There’s a little bit of Calvin Harris in all of us. We all started out as skinny kids making fresh house/disco cuts , or wanting to be a professional footballer, or just ‘help people’, until we remembered money and houses and bills. Then we compromise until there’s nothing left of what we love in what we do, except the money.
Calvin Harris has, to be fair to him, done this pretty well. He’s gone from a boring man making amazing music to an amazing man – he’s about the only solvent artist left in music – making boring music. No where is this clearer than his exterior. WHilst at the start of his career he looked like the sort of person who would make electronic music in 2005, he now looks like the sort of person who own music in 2015 (which let’s face it, he basically does). A greasy haircut has been traded in for something which looks like it came out of a box. His hoodies have been burnt, Inbetweeners style. His nerdy smirk is now a world dominating, magnanimous grin.
Yet as much as Calvin Harris is owning life, the point stands that his music has become rather wank. Credit where credit’s due, it sells and so someone must like it, but the more times you listen to his recent stuff the more it resembles a Star Wars missile battle. The low point in this perfect example of How To Monetize Your Music must have been a song which was actually, really called Drinking From The Bottle. Calvin, you’re a 31 year old man. How did it feel to write a song with lyrics which sounded like they were written by Strongbow sipping 12 year olds?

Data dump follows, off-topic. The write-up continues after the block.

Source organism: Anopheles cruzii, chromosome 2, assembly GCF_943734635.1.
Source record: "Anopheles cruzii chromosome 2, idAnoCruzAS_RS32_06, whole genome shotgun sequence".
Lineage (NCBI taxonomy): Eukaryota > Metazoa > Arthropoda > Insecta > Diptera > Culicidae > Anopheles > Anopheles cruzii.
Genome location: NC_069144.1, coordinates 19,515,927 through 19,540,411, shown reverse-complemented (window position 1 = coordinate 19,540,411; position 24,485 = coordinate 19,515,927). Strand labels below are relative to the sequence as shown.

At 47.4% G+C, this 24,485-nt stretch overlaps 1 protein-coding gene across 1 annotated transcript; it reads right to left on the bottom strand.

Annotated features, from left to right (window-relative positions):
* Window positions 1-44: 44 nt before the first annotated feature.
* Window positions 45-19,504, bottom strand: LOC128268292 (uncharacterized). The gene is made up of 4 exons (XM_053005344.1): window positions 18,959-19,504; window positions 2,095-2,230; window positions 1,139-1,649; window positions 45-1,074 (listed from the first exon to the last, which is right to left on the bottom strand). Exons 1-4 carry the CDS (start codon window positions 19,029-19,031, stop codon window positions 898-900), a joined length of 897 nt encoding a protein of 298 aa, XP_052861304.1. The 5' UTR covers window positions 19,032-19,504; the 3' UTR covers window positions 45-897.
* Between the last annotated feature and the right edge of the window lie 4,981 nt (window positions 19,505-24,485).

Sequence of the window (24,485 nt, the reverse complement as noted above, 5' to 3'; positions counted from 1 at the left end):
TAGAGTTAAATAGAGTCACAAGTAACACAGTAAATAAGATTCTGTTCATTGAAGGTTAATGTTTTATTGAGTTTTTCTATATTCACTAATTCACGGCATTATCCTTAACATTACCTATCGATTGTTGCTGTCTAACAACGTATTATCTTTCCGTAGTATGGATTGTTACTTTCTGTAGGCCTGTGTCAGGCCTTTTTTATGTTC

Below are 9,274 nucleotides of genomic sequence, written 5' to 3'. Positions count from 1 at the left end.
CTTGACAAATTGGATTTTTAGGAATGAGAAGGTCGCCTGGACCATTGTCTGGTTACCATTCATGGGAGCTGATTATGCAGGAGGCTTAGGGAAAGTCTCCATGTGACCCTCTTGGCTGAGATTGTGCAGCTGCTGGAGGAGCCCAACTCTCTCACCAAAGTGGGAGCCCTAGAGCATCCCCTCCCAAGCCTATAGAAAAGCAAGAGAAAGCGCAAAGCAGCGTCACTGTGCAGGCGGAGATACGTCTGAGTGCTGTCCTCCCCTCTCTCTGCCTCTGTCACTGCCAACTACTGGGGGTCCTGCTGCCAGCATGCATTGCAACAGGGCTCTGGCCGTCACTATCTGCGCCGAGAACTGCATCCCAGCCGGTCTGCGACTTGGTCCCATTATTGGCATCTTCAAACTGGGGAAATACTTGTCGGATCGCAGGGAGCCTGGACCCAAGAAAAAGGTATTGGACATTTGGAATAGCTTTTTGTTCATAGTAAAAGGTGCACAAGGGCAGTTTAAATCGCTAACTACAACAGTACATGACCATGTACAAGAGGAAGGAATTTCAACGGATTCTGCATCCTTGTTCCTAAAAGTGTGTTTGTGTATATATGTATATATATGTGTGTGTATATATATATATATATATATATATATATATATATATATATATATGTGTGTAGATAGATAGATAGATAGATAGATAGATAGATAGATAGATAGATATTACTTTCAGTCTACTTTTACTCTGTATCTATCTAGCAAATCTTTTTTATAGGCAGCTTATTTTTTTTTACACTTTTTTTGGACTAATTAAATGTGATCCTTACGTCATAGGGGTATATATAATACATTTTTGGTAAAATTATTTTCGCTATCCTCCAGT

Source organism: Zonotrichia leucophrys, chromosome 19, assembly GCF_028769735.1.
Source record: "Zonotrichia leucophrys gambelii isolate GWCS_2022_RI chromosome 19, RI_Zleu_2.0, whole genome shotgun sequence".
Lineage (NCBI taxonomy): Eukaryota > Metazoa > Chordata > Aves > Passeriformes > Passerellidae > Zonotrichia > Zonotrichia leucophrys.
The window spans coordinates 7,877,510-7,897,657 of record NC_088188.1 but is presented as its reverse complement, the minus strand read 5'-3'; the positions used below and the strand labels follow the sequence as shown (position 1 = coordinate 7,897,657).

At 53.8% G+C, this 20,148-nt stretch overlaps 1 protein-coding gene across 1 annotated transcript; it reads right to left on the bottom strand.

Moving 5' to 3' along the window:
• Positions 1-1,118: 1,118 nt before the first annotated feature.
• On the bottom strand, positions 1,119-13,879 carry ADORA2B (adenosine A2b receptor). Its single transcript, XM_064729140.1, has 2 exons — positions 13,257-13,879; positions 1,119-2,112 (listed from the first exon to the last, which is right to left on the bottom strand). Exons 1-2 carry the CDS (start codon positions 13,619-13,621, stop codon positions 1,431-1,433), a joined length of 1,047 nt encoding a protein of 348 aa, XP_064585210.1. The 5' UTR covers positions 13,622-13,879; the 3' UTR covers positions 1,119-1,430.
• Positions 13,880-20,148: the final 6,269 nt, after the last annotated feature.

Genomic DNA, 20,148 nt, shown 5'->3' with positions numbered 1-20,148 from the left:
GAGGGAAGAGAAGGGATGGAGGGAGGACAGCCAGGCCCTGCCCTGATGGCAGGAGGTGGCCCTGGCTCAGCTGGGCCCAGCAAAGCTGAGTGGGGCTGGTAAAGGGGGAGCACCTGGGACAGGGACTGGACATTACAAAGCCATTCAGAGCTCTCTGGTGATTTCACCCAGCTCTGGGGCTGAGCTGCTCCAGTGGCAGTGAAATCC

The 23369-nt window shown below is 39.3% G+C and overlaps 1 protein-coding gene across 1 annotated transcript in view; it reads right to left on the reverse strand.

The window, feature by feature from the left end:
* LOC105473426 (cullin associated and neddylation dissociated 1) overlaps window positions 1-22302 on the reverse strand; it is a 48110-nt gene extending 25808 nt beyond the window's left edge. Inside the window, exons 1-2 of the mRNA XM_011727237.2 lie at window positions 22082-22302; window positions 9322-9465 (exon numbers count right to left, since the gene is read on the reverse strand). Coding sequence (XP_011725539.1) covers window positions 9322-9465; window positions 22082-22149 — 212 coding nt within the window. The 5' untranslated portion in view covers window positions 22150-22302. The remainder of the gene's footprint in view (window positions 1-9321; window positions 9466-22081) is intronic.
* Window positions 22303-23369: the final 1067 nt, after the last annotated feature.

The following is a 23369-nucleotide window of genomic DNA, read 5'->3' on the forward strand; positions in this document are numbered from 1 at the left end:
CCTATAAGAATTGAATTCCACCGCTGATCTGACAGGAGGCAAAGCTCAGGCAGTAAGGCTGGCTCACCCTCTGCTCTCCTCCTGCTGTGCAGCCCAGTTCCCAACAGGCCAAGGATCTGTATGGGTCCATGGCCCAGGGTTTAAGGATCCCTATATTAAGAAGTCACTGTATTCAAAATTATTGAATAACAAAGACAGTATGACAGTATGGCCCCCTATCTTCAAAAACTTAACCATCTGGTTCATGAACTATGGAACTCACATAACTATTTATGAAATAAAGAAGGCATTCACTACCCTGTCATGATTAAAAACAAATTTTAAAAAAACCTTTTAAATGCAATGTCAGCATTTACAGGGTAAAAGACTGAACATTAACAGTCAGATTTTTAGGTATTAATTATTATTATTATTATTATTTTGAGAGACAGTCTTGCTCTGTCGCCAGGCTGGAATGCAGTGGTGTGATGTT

There’s surely no recovery from that. (Not that Calvin Harris would have given a fuck what I or anyone else would’ve thought. Christ, if I knew how to make $30 million dollars a year from shit music I would.) Unless you simply start making good music again, like this. But I’m stuck between two minds. Is this genuinely good or am I just overly thankful for the lack of drop?
Whatever the answer is, you can be assured that Calvin Harris has not suddenly regressed into the money forgoing, music loving boy he was. The sound in this new song is solidly, consistently 4/4 not because it sounds better than the the firework imitating of old, but because it will make him more money, or at least he probably thinks that it will. He’s making a judgement call and betting that the world (or, to be honest the US) has moved on from Drops and on to Nice Beats. It’s already happened in the UK, with Disclosure having kicked off a whole wave of deep house hits, from Ready For Your Love to Prayer In C. The common denominators amongst these songs are a waspish, light vocal, a prominent melody and a big beat with no drop. And low and behold, they all feature here.
Calvin Harris doesn’t care about what these requirements happen to be. He just knows that he will perfect the formula, and the Calvin Harris juggernaut will roll on until the end of time. So raise a glass for Calvin Harris, the rock guitarist turned insurance salesman in us all.